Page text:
Guest Blogger on Study Abroad

Daily Deac fans, today I have the great joy of passing along an essay written by sophomore Ashley Laughlin (’17) about her experience in Dijon, France.  Ashley chronicled her semester abroad and was willing to share it here.

As a student who studied abroad in the same Dijon program, I can attest to how wonderful a semester it was.  My Wake friends who chose other abroad programs were equally pleased and say that their time in a foreign country transformed them in more ways than they could have imagined.  So my plea to you is that if your student is inclined to go abroad, try to do all you can to make it happen.

— by Betsy Chapman

————

I awoke one morning over winter break to a familiar, bittersweet heartache—homesickness, but for some reason, the home I missed wasn’t the house I had been raised in. It wasn’t even my university, as one might suspect. I was homesick for Dijon, France. My months abroad touched every aspect of my nature—what I wear, how I eat, the career I want to pursue. Long before I boarded my plane to Dijon, the world was telling me how much I would grow from my time overseas, but these predictions could not have prepared me for the metamorphosis I was about to undergo.

Of course, becoming multicultural doesn’t happen overnight. I had to miss a few bus stops first. Upon arrival in Dijon, I sought out a church for a Saturday vigil Mass. I was immediately lost—the narrow, curved French streets were unlike any I had ever navigated. I wandered an hour and a half trying to find the church, going in circles, turning my map around, and trying to reorient myself. A homeless man on the street corner began to laugh at me after the third time I passed by, rendering me confused and embarrassed. A triumphant wave of relief washed over me as I saw the striking spire of the cathedral breaking into the Dijon sky. I made it to Mass in the nick of time, and I managed to orient myself properly for the fifteen-minute walk back to my hotel.

The Dijon program begins with an intensive schedule of classroom studies and weekend touring: I saw Provence, Burgundy, Champagne, Normandy, The Loire Valley, and Paris. Each region was unique and impressive—the hot, dry climate of Provence, where we were reminded that France was once a part of the Roman empire, and the mild beaches of Normandy where we were reminded that France and America are forever tied in the memory of D-Day. I tasted escargot and sipped chardonnay. I learned the City of Lights, my favorite spots in the Louvre, and the easiest metro lines.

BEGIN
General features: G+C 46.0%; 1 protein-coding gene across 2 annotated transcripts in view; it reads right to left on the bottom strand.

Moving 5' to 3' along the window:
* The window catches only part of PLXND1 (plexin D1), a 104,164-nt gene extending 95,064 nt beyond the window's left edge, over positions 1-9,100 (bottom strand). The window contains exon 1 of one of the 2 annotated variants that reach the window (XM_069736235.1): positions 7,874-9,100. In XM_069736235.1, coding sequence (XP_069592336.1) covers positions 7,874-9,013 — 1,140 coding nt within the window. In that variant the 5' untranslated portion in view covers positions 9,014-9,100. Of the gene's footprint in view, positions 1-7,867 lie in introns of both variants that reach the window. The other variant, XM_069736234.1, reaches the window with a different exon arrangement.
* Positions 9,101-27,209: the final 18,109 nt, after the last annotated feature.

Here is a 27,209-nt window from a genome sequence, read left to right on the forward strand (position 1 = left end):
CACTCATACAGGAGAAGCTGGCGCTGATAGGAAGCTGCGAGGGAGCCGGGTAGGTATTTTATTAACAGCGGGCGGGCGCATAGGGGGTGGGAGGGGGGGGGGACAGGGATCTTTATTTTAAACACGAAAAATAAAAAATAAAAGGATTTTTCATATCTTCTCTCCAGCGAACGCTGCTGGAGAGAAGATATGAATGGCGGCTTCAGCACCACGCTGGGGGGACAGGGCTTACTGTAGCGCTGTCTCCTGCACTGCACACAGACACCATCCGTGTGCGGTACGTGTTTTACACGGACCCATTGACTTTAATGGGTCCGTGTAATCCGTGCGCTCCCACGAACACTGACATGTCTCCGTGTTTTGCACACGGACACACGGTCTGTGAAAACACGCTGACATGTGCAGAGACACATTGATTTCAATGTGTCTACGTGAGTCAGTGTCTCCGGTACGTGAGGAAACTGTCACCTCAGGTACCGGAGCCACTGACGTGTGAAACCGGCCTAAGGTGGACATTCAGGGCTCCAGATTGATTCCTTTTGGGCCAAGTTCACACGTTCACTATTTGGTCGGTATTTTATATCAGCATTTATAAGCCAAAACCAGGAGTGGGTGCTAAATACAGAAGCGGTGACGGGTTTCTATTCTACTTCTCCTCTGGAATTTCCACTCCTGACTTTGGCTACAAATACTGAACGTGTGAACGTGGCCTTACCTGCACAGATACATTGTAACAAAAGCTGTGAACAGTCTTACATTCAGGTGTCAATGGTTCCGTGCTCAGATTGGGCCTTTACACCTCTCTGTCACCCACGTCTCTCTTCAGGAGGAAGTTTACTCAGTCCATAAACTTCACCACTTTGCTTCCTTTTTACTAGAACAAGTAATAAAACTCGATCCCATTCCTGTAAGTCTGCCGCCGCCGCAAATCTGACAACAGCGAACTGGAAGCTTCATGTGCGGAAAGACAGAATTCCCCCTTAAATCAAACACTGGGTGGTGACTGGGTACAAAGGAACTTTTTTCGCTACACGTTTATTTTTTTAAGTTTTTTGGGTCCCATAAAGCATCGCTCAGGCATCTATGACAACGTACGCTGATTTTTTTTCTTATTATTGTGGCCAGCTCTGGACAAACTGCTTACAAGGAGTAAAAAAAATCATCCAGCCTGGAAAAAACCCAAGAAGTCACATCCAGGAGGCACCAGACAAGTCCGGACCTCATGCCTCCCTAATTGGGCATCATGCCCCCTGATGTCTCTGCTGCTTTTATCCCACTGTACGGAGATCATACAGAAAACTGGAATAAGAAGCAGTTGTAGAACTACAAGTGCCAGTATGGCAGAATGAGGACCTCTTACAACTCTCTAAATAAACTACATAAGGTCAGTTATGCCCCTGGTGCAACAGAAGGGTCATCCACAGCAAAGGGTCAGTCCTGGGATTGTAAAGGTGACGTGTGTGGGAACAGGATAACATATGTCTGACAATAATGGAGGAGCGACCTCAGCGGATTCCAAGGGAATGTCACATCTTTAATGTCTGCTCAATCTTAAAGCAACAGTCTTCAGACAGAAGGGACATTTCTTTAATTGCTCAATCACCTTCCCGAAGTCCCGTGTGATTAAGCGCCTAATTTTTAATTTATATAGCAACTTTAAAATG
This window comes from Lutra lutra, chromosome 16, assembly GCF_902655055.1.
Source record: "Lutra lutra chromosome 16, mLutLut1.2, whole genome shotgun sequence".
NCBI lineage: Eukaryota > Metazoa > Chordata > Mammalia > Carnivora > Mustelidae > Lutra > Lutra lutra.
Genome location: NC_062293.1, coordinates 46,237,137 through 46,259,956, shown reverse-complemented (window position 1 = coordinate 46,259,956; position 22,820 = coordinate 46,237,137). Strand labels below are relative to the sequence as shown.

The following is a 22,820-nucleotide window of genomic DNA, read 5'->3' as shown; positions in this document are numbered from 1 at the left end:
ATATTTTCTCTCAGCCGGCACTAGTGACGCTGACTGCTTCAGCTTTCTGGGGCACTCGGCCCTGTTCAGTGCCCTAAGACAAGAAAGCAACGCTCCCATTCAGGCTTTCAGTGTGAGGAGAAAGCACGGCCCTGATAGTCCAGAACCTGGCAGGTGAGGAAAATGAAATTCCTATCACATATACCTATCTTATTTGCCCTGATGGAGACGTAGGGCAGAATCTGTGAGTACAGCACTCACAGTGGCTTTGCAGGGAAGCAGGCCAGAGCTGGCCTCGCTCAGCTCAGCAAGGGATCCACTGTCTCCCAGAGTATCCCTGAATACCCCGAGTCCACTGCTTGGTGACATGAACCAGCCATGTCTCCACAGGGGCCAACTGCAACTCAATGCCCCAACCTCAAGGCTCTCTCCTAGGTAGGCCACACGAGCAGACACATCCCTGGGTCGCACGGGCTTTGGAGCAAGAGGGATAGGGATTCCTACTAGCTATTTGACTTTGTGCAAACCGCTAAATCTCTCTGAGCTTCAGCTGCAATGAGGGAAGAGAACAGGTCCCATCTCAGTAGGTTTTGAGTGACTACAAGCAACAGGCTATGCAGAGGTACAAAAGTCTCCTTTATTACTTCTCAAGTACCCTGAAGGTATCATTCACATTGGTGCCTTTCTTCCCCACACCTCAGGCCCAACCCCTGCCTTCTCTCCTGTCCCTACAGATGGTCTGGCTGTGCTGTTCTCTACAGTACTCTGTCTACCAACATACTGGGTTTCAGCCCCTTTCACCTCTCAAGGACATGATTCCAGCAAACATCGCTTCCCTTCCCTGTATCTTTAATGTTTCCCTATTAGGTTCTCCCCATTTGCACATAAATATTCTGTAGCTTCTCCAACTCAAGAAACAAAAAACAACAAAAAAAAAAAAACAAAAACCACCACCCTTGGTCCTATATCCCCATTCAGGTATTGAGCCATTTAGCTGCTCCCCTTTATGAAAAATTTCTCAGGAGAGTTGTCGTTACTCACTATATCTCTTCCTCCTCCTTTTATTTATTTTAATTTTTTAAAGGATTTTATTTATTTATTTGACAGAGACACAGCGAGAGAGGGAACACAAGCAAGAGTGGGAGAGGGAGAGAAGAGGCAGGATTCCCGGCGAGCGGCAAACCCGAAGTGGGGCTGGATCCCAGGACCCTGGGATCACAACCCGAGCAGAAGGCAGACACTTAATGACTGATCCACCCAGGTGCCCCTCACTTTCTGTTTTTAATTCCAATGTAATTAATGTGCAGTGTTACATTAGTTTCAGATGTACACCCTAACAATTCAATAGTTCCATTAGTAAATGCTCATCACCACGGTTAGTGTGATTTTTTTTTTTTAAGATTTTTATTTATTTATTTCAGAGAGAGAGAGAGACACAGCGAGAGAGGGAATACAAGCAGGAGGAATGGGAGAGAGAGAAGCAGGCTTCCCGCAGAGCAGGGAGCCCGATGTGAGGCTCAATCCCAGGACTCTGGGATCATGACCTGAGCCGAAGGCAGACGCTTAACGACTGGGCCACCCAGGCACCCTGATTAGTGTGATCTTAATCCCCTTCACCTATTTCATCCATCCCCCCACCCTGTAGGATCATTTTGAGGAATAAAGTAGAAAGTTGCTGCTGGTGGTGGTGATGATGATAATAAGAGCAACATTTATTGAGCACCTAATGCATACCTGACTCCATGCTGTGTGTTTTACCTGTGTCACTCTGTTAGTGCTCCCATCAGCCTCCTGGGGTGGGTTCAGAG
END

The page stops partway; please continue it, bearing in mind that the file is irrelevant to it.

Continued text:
Slowly but surely, I became a part of France. Some days I would wander the streets of Dijon, just to peek into shops and to see what I could find. There were surprises around every corner—a beautiful Gothic church, a miller’s house, a duke’s palace. The cobblestones became familiar beneath my feet as I would trek to my favorite fruit stand at the market, my favorite bookstore, my favorite café.  My heart would soar with delight simply being in France, becoming a part of this old world in which I felt so at ease. I devoured a series of books, as well as many macaroons and espressos—and I did it all in French.

louvre jordan+ashleyThe memories of France are still vibrant in my mind, vibrant enough that I can tap into the expanding, joyful feeling that a boat ride down the Seine gave me. If I close my eyes, I can almost feel the wind whipping my face, brushing through my hair as I stuck my head out the boat window to get a better glimpse at a gilded bridge. I can see the Eiffel Tower, lit against the sky, and the Musée d’Orsay glowing in the night. I can remember a heartfelt farewell to Delacroix’s Liberty Guides the People in my favorite room of the Louvre. I spoke to the painting silently, whispering, don’t worry. I’ll be back.

France surprised me and stole my heart—the French are rumored to be snooty and unattainably chic. I will defend the kindness of the French to my core, as well as their unattainable chic-ness. In fact, I will defend most anything French like it is my own nationality, because France gave me an opportunity to be frighteningly independent—lost and found in a foreign language, in the heart of a city, in the ruins of an empire, in my very own skin. The stresses and joy of being abroad constantly tugged at my heartstrings, exposing all of my vulnerabilities and giving me the opportunity to do what we are all constantly trying to do: find a little bit more of ourselves.

So here’s to Wake Forest University, an academic institution that promotes wide worldviews and intercultural understanding though its highly developed study abroad programs, a true Pro Humanitate effort.

— by Ashley Laughlin (’17)
Photo of Ashley Laughlin and Jordan Bunn (’16), used with their permission

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